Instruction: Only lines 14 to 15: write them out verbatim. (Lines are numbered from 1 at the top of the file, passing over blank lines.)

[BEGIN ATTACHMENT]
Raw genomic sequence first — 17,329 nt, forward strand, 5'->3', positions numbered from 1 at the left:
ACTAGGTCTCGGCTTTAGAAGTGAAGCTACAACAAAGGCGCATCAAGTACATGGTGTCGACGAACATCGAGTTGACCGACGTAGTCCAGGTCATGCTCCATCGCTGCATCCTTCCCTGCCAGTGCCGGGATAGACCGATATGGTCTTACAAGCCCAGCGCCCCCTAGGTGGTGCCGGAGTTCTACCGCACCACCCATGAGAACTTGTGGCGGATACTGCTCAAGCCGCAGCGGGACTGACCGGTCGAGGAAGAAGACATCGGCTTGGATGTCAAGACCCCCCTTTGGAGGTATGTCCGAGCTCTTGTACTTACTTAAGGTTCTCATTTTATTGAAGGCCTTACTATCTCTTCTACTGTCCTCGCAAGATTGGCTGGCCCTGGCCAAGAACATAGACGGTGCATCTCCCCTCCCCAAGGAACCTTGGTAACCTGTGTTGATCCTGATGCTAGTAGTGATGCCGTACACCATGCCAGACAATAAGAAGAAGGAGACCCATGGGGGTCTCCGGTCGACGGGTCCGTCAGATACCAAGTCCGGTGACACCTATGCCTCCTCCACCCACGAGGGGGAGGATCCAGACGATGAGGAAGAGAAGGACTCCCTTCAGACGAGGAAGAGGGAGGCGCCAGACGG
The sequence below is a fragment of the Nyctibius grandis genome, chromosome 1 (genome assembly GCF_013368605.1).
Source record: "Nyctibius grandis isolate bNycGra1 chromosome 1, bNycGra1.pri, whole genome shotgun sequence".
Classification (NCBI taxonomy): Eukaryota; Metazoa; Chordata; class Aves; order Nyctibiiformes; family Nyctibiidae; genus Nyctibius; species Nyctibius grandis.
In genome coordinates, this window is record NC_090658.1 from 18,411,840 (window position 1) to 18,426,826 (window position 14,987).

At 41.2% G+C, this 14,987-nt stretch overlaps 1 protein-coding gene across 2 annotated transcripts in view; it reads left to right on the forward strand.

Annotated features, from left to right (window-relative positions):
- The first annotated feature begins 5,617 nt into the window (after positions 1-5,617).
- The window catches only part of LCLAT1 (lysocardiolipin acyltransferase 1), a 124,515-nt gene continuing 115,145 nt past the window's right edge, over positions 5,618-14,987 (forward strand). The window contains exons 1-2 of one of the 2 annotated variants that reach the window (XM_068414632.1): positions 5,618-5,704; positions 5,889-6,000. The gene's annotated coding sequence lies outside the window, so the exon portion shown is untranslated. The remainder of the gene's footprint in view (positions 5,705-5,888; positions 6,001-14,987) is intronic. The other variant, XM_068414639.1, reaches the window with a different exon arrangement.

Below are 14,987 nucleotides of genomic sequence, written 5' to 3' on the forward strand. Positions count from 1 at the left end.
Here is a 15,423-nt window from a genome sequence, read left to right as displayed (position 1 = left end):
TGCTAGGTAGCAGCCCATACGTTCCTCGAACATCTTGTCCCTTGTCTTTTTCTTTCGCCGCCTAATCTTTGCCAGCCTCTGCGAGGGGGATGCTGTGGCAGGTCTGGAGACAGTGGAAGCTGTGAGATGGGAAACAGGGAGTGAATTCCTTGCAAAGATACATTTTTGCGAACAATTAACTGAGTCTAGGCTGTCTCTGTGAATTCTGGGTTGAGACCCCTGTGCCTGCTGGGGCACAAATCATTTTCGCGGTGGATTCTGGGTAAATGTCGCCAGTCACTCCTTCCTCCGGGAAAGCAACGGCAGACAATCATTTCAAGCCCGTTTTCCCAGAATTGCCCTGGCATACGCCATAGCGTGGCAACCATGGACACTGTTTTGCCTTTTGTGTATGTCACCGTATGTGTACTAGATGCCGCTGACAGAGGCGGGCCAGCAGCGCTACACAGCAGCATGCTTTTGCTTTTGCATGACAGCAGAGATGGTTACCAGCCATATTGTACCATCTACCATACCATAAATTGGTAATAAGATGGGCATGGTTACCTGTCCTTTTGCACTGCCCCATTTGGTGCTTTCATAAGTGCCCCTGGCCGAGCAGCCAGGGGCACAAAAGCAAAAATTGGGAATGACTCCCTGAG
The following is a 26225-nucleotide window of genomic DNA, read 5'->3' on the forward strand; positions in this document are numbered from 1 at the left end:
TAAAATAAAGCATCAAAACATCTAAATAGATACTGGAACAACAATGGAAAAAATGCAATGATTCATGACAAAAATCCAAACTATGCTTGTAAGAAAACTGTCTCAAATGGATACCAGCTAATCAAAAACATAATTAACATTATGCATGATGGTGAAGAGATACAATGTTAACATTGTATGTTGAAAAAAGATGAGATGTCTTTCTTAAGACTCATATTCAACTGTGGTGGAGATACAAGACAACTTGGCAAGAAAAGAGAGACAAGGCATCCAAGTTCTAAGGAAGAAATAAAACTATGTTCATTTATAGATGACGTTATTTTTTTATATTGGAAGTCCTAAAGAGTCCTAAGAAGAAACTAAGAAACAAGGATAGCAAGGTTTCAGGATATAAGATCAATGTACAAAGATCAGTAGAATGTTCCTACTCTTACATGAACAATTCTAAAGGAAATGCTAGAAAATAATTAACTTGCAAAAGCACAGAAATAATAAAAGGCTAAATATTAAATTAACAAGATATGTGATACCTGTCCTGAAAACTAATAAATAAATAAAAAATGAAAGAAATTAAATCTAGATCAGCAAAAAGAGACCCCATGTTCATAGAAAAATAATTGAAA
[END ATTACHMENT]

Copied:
The following is a 26225-nucleotide window of genomic DNA, read 5'->3' on the forward strand; positions in this document are numbered from 1 at the left end:
TAAAATAAAGCATCAAAACATCTAAATAGATACTGGAACAACAATGGAAAAAATGCAATGATTCATGACAAAAATCCAAACTATGCTTGTAAGAAAACTGTCTCAAATGGATACCAGCTAATCAAAAACATAATTAACATTATGCATGATGGTGAAGAGATACAATGTTAACATTGTATGTTGAAAAAAGATGAGATGTCTTTCTTAAGACTCATATTCAACTGTGGTGGAGATACAAGACAACTTGGCAAGAAAAGAGAGACAAGGCATCCAAGTTCTAAGGAAGAAATAAAACTATGTTCATTTATAGATGACGTTATTTTTTTATATTGGAAGTCCTAAAGAGTCCTAAGAAGAAACTAAGAAACAAGGATAGCAAGGTTTCAGGATATAAGATCAATGTACAAAGATCAGTAGAATGTTCCTACTCTTACATGAACAATTCTAAAGGAAATGCTAGAAAATAATTAACTTGCAAAAGCACAGAAATAATAAAAGGCTAAATATTAAATTAACAAGATATGTGATACCTGTCCTGAAAACTAATAAATAAATAAAAAATGAAAGAAATTAAATCTAGATCAGCAAAAAGAGACCCCATGTTCATAGAAAAATAATTGAAA